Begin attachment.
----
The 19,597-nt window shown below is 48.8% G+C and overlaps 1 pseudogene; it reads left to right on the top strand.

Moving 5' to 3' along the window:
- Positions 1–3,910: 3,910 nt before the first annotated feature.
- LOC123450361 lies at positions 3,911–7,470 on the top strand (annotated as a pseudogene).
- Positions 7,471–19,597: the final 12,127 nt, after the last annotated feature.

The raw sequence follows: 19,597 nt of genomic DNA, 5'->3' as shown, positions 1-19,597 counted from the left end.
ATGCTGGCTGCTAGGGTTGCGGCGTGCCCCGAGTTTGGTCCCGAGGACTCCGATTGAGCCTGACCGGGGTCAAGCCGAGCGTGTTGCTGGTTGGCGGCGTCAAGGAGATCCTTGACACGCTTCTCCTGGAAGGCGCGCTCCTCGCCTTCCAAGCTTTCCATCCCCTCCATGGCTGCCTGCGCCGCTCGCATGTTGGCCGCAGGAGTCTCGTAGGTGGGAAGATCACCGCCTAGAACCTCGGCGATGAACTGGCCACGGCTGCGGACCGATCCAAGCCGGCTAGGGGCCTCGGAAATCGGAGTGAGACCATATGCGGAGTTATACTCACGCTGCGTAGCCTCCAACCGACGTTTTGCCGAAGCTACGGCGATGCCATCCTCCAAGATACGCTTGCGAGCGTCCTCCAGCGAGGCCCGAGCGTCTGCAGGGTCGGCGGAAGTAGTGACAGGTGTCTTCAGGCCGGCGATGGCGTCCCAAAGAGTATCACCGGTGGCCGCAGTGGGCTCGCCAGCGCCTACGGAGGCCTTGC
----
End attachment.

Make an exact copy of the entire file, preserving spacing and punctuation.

The 19,597-nt window shown below is 48.8% G+C and overlaps 1 pseudogene; it reads left to right on the top strand.

Moving 5' to 3' along the window:
- Positions 1–3,910: 3,910 nt before the first annotated feature.
- LOC123450361 lies at positions 3,911–7,470 on the top strand (annotated as a pseudogene).
- Positions 7,471–19,597: the final 12,127 nt, after the last annotated feature.

The raw sequence follows: 19,597 nt of genomic DNA, 5'->3' as shown, positions 1-19,597 counted from the left end.
ATGCTGGCTGCTAGGGTTGCGGCGTGCCCCGAGTTTGGTCCCGAGGACTCCGATTGAGCCTGACCGGGGTCAAGCCGAGCGTGTTGCTGGTTGGCGGCGTCAAGGAGATCCTTGACACGCTTCTCCTGGAAGGCGCGCTCCTCGCCTTCCAAGCTTTCCATCCCCTCCATGGCTGCCTGCGCCGCTCGCATGTTGGCCGCAGGAGTCTCGTAGGTGGGAAGATCACCGCCTAGAACCTCGGCGATGAACTGGCCACGGCTGCGGACCGATCCAAGCCGGCTAGGGGCCTCGGAAATCGGAGTGAGACCATATGCGGAGTTATACTCACGCTGCGTAGCCTCCAACCGACGTTTTGCCGAAGCTACGGCGATGCCATCCTCCAAGATACGCTTGCGAGCGTCCTCCAGCGAGGCCCGAGCGTCTGCAGGGTCGGCGGAAGTAGTGACAGGTGTCTTCAGGCCGGCGATGGCGTCCCAAAGAGTATCACCGGTGGCCGCAGTGGGCTCGCCAGCGCCTACGGAGGCCTTGC